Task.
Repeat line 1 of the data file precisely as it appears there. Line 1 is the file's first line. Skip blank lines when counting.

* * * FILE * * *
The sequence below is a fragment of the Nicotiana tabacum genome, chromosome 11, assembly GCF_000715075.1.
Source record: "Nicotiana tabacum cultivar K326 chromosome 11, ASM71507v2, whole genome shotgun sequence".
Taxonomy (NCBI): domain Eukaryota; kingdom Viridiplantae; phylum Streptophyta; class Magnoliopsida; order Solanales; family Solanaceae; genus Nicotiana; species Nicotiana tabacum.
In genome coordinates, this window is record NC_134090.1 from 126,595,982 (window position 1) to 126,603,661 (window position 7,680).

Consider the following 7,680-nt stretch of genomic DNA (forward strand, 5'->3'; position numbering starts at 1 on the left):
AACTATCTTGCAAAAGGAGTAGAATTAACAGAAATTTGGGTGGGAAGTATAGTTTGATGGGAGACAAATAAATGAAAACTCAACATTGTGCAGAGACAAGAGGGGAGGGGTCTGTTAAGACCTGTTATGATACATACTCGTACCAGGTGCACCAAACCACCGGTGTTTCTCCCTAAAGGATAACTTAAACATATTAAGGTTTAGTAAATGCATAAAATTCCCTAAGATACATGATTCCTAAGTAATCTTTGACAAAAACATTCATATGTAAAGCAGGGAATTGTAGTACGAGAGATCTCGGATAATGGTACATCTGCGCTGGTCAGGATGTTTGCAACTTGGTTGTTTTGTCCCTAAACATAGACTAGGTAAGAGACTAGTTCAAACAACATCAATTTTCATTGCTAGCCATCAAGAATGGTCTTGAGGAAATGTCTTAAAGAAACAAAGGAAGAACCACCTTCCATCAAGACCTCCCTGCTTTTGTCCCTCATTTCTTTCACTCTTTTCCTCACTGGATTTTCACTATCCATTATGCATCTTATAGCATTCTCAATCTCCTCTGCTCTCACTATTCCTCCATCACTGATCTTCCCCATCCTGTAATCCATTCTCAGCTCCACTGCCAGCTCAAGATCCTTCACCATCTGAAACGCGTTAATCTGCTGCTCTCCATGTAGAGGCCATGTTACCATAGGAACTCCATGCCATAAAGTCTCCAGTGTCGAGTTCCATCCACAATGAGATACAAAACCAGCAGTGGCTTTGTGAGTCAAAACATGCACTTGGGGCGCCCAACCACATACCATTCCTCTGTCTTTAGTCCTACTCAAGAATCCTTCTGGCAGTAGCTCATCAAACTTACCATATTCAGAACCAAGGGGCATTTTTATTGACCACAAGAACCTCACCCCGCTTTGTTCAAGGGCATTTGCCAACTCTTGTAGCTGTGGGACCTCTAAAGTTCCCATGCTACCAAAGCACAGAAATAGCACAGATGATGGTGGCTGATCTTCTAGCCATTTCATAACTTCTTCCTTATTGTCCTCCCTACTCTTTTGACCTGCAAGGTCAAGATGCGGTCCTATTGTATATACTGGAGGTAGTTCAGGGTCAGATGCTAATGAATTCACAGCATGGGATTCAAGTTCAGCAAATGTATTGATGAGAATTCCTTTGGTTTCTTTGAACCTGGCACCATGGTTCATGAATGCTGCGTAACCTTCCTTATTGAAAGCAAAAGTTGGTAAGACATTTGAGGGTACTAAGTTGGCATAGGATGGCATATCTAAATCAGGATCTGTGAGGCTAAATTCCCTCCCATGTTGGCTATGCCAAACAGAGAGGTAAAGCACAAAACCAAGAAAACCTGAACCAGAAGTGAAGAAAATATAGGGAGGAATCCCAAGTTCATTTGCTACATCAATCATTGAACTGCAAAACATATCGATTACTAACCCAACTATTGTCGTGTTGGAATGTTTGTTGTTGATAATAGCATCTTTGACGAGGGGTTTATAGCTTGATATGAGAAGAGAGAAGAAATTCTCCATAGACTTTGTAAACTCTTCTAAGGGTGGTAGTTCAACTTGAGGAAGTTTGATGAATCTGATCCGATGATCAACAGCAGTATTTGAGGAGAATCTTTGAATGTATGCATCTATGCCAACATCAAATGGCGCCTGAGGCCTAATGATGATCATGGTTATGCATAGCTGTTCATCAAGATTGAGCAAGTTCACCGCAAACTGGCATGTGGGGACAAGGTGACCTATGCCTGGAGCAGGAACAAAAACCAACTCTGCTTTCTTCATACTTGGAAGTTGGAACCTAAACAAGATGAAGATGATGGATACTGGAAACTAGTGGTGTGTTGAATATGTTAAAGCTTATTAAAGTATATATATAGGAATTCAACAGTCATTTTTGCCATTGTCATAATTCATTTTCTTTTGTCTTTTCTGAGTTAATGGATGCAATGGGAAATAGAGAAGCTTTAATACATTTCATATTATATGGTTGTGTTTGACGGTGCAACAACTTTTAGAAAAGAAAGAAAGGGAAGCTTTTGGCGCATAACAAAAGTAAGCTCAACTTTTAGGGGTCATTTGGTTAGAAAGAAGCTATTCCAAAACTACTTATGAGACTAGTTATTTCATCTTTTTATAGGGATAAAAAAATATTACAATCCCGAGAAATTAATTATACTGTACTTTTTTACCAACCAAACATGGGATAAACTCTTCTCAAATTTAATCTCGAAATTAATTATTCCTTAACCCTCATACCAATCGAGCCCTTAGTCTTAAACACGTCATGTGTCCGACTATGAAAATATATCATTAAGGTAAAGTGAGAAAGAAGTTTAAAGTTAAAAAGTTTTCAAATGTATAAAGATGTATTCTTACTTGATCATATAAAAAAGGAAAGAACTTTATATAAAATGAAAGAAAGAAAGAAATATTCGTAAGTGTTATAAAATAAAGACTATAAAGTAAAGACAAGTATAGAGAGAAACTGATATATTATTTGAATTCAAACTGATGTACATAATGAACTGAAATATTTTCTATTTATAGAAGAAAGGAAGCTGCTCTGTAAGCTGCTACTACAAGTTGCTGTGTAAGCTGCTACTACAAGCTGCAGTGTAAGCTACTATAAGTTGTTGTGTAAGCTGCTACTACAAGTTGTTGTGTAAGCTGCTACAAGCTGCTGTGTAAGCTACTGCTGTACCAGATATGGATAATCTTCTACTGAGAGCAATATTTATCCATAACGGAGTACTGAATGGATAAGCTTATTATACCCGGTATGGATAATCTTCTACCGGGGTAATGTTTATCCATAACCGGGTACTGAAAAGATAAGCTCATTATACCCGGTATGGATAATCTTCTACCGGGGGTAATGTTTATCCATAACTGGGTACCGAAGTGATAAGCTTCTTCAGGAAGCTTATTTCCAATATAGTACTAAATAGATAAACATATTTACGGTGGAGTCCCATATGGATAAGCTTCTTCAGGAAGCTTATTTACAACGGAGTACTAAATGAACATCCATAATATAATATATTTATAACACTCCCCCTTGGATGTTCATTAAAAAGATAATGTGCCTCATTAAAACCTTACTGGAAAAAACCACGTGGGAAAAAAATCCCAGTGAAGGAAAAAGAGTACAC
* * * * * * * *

The sequence below is a fragment of the Nicotiana tabacum genome, chromosome 11, assembly GCF_000715075.1.